Most of you are too young to remember an edition of the Living Bible (paraphrase) called The Way. I still have one from about forty years ago. They were big with the teenagers, as was that phrase, “the Way” (and about the same time, “One Way” with the index finger pointing upward).

Many folks will recognize that the phrase “the Way” has come back into our vocabulary, but this time through Star Wars. The Mandalorian is an entertaining series that has breathed new life into the Star Wars franchise. The chief character, Din Djarin, is a Mandalorian, which, though it sounds like a race, is actually, as explained in the series, a creed. In fact, Djarin is a foundling, rescued my Mandalorians from his planet when it was attacked and his parents killed. The Mandalorians, at least those that follow his group (a new revelation that just came out in the most recent episode), wear a particular kind of armor, inclusive of a full-face covering helmet, and can never remove it in the presence of another living being. When they are together, they clearly have a religious creed, which they call the Way. “This is the Way” is how they phrase the conclusion of their communications.

I was struck by how I have not heard anyone (I’m sure many have, I just haven’t seen it in my circles) pointing out that this phraseology is ours, that is, it is Christian. Biblically so. It is very interesting that the clearest uses of the phrase as a proper, identifiable phrase, are all in Acts. Yes, you could make a case for a few scattered possible uses outside Acts, but they are disputable (for example, Matt. 7:14, “the way is hard,” or especially John’s use in chapter 14, “You know the way to where I am going,” “how can we know the way?” and “I am the way, the truth, and the life,” 14:4-6). But there are a handful of indisputable uses, and they are all in Acts:

“…so if he found any belonging to the Way, men or women, he might bring them bound to Jerusalem” (9:2).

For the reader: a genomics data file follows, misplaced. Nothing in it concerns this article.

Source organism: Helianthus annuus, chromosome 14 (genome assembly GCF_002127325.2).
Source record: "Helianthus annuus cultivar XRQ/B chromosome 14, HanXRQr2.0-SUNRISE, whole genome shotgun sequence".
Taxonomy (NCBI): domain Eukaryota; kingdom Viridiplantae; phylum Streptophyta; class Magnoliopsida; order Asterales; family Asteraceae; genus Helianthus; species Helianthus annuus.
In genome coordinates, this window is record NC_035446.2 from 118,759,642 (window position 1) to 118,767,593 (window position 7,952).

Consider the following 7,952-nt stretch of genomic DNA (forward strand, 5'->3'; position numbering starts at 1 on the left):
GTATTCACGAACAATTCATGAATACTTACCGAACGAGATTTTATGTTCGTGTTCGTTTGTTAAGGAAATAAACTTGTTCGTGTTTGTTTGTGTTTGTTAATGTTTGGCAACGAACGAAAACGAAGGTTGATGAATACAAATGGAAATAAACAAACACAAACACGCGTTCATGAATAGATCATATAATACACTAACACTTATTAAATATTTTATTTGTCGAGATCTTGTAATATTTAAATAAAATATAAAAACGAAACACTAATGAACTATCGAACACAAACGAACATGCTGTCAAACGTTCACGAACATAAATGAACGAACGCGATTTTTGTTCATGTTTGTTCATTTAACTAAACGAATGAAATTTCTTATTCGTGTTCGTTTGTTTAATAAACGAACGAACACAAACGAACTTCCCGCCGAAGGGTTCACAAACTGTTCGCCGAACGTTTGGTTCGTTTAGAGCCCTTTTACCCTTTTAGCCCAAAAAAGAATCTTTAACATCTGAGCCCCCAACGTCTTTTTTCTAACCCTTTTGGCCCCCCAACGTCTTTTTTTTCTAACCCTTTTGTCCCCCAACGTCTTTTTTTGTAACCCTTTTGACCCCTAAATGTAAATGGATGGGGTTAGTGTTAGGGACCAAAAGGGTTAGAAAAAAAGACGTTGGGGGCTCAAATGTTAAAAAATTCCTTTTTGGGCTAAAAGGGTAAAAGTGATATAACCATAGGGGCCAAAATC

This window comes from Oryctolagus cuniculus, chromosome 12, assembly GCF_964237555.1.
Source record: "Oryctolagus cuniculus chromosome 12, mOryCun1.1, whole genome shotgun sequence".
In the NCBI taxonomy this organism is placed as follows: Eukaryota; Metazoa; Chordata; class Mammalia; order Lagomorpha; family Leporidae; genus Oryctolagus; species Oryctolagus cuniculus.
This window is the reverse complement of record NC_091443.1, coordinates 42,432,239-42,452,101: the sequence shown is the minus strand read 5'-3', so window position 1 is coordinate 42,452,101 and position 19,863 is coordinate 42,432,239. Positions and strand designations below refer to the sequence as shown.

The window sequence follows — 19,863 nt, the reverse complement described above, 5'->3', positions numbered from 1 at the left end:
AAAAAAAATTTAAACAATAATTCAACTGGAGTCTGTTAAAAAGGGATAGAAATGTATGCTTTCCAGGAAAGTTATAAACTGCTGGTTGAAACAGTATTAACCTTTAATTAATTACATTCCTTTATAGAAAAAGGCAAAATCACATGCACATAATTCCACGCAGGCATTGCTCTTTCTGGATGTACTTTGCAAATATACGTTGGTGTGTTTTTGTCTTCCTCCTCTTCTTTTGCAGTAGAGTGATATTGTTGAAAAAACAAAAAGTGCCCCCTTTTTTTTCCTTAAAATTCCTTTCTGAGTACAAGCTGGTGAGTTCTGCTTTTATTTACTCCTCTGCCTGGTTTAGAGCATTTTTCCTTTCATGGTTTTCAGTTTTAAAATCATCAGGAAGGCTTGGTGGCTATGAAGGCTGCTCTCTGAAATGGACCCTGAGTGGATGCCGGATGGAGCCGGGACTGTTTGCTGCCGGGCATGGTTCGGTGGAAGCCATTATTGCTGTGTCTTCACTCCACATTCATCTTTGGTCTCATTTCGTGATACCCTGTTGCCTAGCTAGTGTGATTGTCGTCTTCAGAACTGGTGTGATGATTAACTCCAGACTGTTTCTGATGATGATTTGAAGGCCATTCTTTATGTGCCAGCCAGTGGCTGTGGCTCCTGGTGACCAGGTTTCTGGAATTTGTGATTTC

“…speaking evil of the Way before the congregation…” (19:9).

“About that time there rose no little disturbance concerning the Way.” (19:23).

“But I confess to you, that according to the Way, which they call a sect, I worship the God of our fathers…” (24:14)

“But Felix, having a rather accurate knowledge of the Way, put them off…” (24:22).

There are other possibilities in Acts as well, but these are the clearest, where the Greek phrase τῆς ὁδοῦ/τὴν ὁδὸν, is used to refer to a particular “sect” (24:14). Both the NASB and the ESV capitalize these uses in agreement that they are specific and purposeful.

I liked “the Way” as an identifier of the faith back in my youth, but I have noticed it is fairly rare for adults to use the phrase. But surely, we should. No, we must. The Spirit has recorded the usage for us, so we would be foolish to ignore it.

But let’s be honest. It is (parent’s cover your children’s ears!) “exclusive.” It is not “A way,” anymore than the Mandalorian means “one way amongst many equal ways.” Just watch as the sheriff takes off the Mandalorian helmet in the first season episode and Djarin is ready to kill him instantly. That is not how you show how inclusive you are. The Mandalorian Way is specific, defined, at least at this point in the story (I predict the story arc will introduce changes at a later point). In any case, the Way of Scripture is specific, and, in fact, exclusive. There is only one Way because there is only one Name, the Name in which the early Christians worshiped, and suffered. It is that one Name they are proclaiming, and those who proclaim that name have one Way of living, a life of service, worship, and holiness.

Our world, globally, has lost its way in the wilderness of self-defeating secularism. We know the Way. The Way is brightened by the light that comes from the empty tomb. Let us not only walk it ourselves, but let us call others to the Way.

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